I chose shield designs to complement the blood dragon vampire vibe. A mix of wolves, dragons, bats, fanged skulls and just plain fangs. By painting the icons in the same bone white that the scroll on the banner is painted avoids adding another colour and ties the unit further together.

While the original commission plan called for the Drakenhof banner the new vampire book kinda threw a spanner in the works. Fortunately I hadn't spent hours painting it already so no harm done when the client asked to change the banner to the Banner of Blood Keep. I took the design cues of the studio's original Blood Keep banner design and added some tweaks of my own. The bats flying across the blood toned sky and the halo around the moon. I wanted the red of the banner to be more intense than the armour to help it stand out. It couldn't be too scarlet though as it would loose the "vampire vibe". In the end I settled on a deep bloody red, this was achieved through a smooth basecoat of 50:50 Mechrite and Blood Red glazed in a 3:1 mix of Red to Chestnut ink mixed with Vallejo Thinner medium to help the glazing process. The moon was Rotting Flesh - going for Morrsleib - with darker patches and highlights created by adding black and white respectively. The halo was created with thin washes of the white and Rotting Flesh mix.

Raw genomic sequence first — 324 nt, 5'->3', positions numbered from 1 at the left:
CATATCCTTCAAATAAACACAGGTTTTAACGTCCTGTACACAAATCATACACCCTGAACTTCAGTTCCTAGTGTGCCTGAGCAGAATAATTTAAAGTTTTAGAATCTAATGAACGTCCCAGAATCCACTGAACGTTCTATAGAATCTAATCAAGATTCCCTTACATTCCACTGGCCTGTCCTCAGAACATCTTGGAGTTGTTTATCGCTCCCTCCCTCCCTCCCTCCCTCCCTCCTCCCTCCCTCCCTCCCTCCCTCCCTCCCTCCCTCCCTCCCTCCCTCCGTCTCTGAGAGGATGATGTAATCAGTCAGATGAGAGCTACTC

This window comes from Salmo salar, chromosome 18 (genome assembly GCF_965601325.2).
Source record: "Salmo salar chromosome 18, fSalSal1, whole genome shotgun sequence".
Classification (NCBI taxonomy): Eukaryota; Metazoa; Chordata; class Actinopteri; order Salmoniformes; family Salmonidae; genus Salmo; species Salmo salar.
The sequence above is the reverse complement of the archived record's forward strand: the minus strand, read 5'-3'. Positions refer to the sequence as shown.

To finish off I wanted to show the lovely dynamic effect achieved through carefully positioning the charging, leaping horses to create a "flying wedge" of cavalry. Makes them look much more aggressive and interesting than just being in a straight line. This only really works with horses modelled at the gallop, most horse models (Empire knights for example) are sculpted as trotting and as such should be trotting shoulder to shoulder in formation. Orc Boar Boyz by comparison are wild nutters and would look really nice using this method.

Well, that's it for this commission, next up for commission work are some purple Emperor's Children and a High Elf griffon from the island of blood box. Good times.